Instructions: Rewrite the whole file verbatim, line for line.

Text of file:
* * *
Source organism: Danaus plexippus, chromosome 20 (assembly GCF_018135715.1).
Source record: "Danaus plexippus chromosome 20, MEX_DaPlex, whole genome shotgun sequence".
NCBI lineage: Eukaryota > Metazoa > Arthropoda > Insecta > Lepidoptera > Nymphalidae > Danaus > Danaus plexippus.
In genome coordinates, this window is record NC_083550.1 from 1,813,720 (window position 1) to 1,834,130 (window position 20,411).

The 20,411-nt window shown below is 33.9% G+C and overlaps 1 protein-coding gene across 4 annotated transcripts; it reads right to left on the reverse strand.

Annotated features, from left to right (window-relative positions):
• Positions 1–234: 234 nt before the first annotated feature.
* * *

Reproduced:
Source organism: Danaus plexippus, chromosome 20 (assembly GCF_018135715.1).
Source record: "Danaus plexippus chromosome 20, MEX_DaPlex, whole genome shotgun sequence".
NCBI lineage: Eukaryota > Metazoa > Arthropoda > Insecta > Lepidoptera > Nymphalidae > Danaus > Danaus plexippus.
In genome coordinates, this window is record NC_083550.1 from 1,813,720 (window position 1) to 1,834,130 (window position 20,411).

The 20,411-nt window shown below is 33.9% G+C and overlaps 1 protein-coding gene across 4 annotated transcripts; it reads right to left on the reverse strand.

Annotated features, from left to right (window-relative positions):
• Positions 1–234: 234 nt before the first annotated feature.